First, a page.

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Friday Favorite: Fresh, In Season Food

April 29th, 2011

Each season has it’s special gifts. Strawberries last a few weeks in late spring. Cherries last a few weeks in the summer. Fresh basil is just for warm weather. Kale is sweetest in the fall after a frost. The more we live seasonally the more thankful we become for the little things. It’s about savoring and receiving with thankfulness. Good food doesn’t have to be fancy or complicated. Simple is best, right off the vine. Getting to that simplicity is the problem.

Jennifer R Bartley The Kitchen Gardener’s Handbook

This time of year I’m particularly thankful for freshly harvested veggies. We’ve been enjoying delicious fresh salads almost every day, always a perfect paired with just about anything from liver and onions to roasted chicken or even just a simple fried egg.

I’m super excited that the asparagus is coming in. I don’t have a large patch (that will happen in the new garden area), but I have enough for a few meals each spring. My asparagus is planted up in my front foundation garden amongst my perennials.

The morels are also starting to pop up, I harvested only 3 the day before yesterday for a delicious morel and asparagus omelet. I left the rest of them to size up a little before harvesting. We’re lucky because morels grow in our garden. We do still head out hunting in the local are for more, as with most hunters we have our secret hunting grounds!

I’m very thankful for learning to live seasonally. There’s something so wonderful of fresh, in season food. It really does taste best simply prepared, which not only saves time but lets the flavor come through. I’d have to say at the moment asparagus is what I’m really enjoying.

What’s your favorite fresh, in season item at the moment?

The Flavors of Fall

October 15th, 2010

One of the things Mr Chiots and I love about where we live is that we have a wonderful little local cider mill. They sell unpasteurized cider that they press in a little mill behind their home. They have the best cider in the area (and we’ve tried them all). They put up a few signs on the road and you buy it with the honor system, one of the beautiful things about life in rural Ohio!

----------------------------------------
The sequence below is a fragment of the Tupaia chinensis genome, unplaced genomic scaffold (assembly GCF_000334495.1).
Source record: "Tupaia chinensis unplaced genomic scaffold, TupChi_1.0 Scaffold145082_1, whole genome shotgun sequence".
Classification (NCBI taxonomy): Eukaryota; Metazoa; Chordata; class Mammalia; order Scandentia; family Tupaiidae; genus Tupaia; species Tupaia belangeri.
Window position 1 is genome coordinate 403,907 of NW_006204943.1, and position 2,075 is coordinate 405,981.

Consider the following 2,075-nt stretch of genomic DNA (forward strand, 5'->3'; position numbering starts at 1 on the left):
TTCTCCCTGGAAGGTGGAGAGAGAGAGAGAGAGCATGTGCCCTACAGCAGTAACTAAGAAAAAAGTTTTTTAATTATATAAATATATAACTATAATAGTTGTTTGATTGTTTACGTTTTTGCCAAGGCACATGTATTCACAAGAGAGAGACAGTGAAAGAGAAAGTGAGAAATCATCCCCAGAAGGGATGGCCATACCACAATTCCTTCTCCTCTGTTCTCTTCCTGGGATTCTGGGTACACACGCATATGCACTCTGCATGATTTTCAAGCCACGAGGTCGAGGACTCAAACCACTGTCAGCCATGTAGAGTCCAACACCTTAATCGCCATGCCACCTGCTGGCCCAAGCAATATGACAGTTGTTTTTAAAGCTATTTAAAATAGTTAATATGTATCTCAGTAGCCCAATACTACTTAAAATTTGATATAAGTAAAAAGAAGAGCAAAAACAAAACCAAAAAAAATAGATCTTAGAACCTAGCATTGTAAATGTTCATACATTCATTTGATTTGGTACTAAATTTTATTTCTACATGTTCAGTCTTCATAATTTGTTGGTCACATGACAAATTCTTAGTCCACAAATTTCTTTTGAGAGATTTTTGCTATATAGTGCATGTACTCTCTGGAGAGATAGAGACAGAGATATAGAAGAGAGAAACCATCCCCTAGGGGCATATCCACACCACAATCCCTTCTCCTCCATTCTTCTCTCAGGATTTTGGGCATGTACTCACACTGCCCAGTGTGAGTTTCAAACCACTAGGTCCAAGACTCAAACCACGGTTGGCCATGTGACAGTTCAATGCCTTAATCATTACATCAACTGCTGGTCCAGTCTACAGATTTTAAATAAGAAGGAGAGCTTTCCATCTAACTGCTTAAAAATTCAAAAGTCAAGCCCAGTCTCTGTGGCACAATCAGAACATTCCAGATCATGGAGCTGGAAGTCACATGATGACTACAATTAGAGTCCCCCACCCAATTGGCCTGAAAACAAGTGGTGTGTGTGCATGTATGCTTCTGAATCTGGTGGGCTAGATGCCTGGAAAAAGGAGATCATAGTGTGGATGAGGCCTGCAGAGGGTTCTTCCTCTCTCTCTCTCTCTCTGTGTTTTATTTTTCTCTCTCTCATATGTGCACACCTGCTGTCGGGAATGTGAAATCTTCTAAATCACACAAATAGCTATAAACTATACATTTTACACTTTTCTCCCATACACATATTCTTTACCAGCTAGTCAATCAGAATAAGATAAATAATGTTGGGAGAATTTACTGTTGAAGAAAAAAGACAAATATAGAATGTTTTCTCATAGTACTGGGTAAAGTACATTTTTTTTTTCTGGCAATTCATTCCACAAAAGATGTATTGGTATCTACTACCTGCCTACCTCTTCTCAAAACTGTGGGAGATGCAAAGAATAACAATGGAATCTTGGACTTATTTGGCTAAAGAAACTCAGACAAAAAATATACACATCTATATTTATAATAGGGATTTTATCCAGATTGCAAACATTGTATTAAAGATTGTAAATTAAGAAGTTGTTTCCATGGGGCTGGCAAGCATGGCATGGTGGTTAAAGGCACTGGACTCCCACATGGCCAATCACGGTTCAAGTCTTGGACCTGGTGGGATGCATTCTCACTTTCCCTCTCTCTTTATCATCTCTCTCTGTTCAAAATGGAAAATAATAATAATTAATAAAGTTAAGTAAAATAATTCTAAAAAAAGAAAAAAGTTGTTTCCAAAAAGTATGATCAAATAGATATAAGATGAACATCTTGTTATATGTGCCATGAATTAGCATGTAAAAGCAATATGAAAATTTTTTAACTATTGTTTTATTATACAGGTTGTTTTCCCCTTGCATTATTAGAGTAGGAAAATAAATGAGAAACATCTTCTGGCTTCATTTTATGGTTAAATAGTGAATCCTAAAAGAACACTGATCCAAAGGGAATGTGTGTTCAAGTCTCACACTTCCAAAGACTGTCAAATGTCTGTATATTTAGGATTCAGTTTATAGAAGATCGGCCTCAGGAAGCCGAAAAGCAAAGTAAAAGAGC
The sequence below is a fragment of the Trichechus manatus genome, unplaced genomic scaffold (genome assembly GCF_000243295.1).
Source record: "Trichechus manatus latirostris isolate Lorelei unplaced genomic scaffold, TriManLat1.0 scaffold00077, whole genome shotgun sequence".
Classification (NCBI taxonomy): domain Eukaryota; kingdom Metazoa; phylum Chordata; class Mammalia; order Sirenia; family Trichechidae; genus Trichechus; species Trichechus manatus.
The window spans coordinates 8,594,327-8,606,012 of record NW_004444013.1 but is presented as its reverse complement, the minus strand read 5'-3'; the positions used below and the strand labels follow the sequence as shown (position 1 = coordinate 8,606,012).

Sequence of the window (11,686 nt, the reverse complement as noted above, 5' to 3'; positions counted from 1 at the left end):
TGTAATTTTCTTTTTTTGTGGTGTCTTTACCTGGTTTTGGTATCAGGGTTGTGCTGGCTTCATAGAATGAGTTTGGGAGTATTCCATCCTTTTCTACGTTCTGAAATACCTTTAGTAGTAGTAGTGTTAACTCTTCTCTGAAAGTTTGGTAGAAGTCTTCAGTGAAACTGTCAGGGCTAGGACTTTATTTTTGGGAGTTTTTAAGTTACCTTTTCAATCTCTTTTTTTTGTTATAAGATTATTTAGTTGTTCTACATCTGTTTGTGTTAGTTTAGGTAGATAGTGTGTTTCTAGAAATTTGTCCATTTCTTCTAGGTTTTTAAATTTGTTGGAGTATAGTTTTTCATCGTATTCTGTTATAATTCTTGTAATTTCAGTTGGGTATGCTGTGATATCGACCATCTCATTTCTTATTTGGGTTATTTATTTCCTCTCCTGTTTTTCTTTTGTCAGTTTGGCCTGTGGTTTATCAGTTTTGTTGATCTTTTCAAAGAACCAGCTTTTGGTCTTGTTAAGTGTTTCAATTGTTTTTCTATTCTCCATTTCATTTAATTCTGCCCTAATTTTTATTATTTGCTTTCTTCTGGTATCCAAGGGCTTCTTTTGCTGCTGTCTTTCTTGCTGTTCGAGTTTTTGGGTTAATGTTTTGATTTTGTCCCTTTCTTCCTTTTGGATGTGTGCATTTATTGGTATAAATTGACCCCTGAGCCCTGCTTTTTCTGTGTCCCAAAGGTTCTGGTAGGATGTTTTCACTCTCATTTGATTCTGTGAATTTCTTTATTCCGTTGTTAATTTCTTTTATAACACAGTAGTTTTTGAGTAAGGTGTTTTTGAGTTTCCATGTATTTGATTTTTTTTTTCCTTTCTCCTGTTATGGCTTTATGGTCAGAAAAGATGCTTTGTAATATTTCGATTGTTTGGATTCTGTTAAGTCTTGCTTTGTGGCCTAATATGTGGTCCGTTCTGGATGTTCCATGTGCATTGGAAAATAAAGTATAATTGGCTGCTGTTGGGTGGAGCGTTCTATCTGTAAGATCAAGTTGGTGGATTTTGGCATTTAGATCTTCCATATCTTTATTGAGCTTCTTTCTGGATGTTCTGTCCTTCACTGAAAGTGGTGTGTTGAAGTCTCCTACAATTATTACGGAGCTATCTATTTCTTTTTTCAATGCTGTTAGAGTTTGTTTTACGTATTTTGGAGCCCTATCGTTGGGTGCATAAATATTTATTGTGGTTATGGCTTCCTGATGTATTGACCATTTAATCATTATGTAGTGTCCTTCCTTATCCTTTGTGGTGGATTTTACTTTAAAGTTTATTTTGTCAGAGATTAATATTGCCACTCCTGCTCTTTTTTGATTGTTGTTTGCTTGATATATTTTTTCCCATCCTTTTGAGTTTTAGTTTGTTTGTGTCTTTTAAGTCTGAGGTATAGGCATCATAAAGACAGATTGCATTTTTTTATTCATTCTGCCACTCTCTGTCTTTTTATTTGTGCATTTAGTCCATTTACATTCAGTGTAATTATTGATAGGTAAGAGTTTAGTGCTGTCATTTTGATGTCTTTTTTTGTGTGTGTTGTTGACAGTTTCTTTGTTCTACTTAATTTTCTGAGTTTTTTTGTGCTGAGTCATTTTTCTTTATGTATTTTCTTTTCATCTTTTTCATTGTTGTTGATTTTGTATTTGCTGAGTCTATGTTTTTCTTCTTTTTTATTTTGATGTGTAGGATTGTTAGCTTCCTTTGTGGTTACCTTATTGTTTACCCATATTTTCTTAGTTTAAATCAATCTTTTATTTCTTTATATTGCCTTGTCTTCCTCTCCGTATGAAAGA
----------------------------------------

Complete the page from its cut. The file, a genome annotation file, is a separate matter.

The best part of this cider is that it’s unpasteurized so it gets “zingy” as I say. It starts to ferment from the natural yeast after about a week. I prefer it when it’s slightly fermented because it’s less sweet. I don’t particularly like it cold, but I love it mulled. During cider season we enjoy mulled cider almost every evening while we read or watch TV.

We don’t just drink this cider, we buy extra for many other things. I usually make a few batches of mulled cider jelly for gifts. We also boil a gallon or two down into cider syrup, which is fantastic on french toast, pancakes or drizzled over ice cream. I also buy 5-10 gallons for making apple cider vinegar which I use for canning and cooking throughout the year. This cider makes great cider vinegar all by itself since it’s unpasteurized. I’ll post specifics on this when I make by 2010 batch in the next month or two.

Are you a cider lover? Do you have a special place to buy it? Have you ever had unpasteurized cider?

Reading & Watching

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This is a daily journal of my efforts to cultivate a more simple life, through local eating, gardening and so many other things. We used to live in a small suburban neighborhood Ohio but moved to 153 acres in Liberty, Maine in 2012.